Pros And Cons Of Filing Bankruptcy — Forbes Advisor – Forbes Advisor

Editorial Note: We earn a commission from partner links on Forbes Advisor. Commissions do not affect our editors’ opinions or evaluations.

Bankruptcy has long had a stigma in the U.S. People who file for bankruptcy protection have been stereotyped as irresponsible, unethical or lazy. But many Americans find themselves facing bankruptcy due to an unexpected crisis, like job loss, a medical emergency or divorce.

Bankruptcy is designed to give debtors a fresh start and provide relief from creditors. But filing for bankruptcy is a complex decision, and while it may be the best route for some, it’s not ideal for every situation.

Should You File for Bankruptcy?

If you’re overwhelmed with debt you can’t repay, or maybe your mortgage is underwater and you’ve exhausted all other options, filing for bankruptcy may be a wise decision.

Keep in mind that the degree of financial relief you receive from bankruptcy will depend largely on the type of debt you’re saddled with. Bankruptcy won’t discharge child support debt, most back taxes or other debt resulting from legal obligations. And, student loan debt is notoriously difficult to discharge, though the Department of Education recently indicated it’s considering whether to make bankruptcy an option for student loan borrowers.

A credit counselor can help evaluate your current financial situation and determine whether bankruptcy is the best course of action. Meeting with a credit counselor may end up being necessary anyway, as anyone filing for bankruptcy is required to receive credit counseling from a government-approved agency as part of the process.

You also should consult a bankruptcy attorney about whether to file. A lawyer can advise on which of your debts can be dealt with through bankruptcy, and whether to file Chapter 7 bankruptcy (known as liquidation bankruptcy) or Chapter 13 bankruptcy (known as reorganization bankruptcy).

If you decide to file Chapter 7, you must demonstrate eligibility through a means test, which evaluates your debt, expenses and income to determine whether you truly can’t afford to repay what you owe.

Pros and Cons of Filing for Bankruptcy

Pros

  • Bankruptcy offers a break from creditors. A significant advantage of bankruptcy is that it provides both temporary and permanent relief from creditors. An “automatic stay” prevents them from attempting to collect money from you while the bankruptcy is pending and provides temporary protection from foreclosure, eviction and car repossession. Later, if a debt is discharged through bankruptcy, debt collectors are no longer allowed to collect on it.
  • It protects future wages. Wages earned after your bankruptcy filing aren’t considered “property of the bankruptcy estate,” meaning your future earnings cannot be garnished to repay creditors for any discharged debt. However, your future wages may still be vulnerable to undischarged debt, like back child support or earnings committed in a payment plan for Chapter 13.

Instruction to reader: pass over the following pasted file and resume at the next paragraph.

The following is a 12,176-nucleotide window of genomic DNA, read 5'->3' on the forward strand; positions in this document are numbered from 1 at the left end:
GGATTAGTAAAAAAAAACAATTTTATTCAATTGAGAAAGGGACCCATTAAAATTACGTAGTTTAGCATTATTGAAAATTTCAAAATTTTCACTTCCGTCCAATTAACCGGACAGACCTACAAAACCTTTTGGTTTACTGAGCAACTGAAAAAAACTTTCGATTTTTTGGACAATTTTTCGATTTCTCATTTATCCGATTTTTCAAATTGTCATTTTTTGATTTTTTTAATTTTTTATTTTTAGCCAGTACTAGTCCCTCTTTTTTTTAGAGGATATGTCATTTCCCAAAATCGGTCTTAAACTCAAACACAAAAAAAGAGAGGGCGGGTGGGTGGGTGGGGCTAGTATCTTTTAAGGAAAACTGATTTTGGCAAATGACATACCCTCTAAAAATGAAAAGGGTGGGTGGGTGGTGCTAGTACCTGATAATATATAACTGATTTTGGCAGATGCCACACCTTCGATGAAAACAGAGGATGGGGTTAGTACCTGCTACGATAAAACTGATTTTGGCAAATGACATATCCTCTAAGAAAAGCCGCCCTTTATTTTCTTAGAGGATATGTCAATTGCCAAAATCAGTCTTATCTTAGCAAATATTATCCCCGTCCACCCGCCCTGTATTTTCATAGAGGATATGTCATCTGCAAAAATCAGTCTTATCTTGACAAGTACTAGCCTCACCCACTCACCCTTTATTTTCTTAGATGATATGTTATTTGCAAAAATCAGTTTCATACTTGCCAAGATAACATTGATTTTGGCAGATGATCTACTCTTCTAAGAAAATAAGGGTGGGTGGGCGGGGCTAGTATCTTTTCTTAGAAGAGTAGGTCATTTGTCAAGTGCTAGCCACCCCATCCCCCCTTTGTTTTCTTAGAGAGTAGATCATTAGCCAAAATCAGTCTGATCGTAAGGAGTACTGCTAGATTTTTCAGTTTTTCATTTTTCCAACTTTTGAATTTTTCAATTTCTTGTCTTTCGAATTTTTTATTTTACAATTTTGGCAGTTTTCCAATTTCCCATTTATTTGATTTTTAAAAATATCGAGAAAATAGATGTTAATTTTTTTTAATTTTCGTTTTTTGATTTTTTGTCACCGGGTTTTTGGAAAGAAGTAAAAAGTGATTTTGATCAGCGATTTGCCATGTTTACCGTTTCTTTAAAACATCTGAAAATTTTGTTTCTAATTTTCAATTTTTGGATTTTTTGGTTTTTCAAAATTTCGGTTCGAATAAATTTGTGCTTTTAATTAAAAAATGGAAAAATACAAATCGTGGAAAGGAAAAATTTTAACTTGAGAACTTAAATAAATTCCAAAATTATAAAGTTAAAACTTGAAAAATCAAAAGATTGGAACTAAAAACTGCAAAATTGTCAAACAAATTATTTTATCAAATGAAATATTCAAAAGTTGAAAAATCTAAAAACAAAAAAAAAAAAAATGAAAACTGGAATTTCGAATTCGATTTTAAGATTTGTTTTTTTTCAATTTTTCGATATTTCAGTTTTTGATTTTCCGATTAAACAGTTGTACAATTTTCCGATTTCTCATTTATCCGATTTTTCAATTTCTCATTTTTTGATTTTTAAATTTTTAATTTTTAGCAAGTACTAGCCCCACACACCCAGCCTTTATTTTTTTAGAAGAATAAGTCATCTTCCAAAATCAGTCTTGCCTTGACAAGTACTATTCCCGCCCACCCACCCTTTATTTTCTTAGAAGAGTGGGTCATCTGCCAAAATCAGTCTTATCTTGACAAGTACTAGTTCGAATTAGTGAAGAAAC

• It can provide emotional relief. Juggling creditors can be exhausting, and financial stress can have significant impacts on your health and family. Bankruptcy can offer you some breathing room and a clean slate
  • You can keep some assets. Bankruptcy may require you to sell some assets to pay off your debts. But you won’t lose everything, because bankruptcy exemption laws protect your home, car, clothing and other valuables up to the dollar amounts listed below.

Federal Bankruptcy Exemptions

Cons

  • Bankruptcy destroys your credit. Your credit score indicates how likely it is you’ll repay debt, so bankruptcy can do tremendous damage to your credit. A bankruptcy will remain on your credit report for up to 10 years, but you can begin rebuilding your credit right away. You can start by taking out a secured credit card. If you file for bankruptcy, your credit probably isn’t in good standing, so the blow to your credit score may not be huge. If you still have decent credit, there may be alternatives to bankruptcy available to you.
  • It can be expensive. Filing fees for bankruptcy range from $313 for Chapter 13 to $338 for Chapter 7. Attorney fees vary but start at $1,300 for Chapter 7 bankruptcy and $3,000 for Chapter 13.
  • You may have to give up luxury items. While bankruptcy protects exempt assets, like your house and clothing, a Chapter 7 filing requires that any assets that do not qualify must be sold, to help pay off your debts. In Chapter 13 bankruptcy, you can keep your belongings, but the value of nonexempt, luxury assets is used to negotiate a repayment plan with your creditors.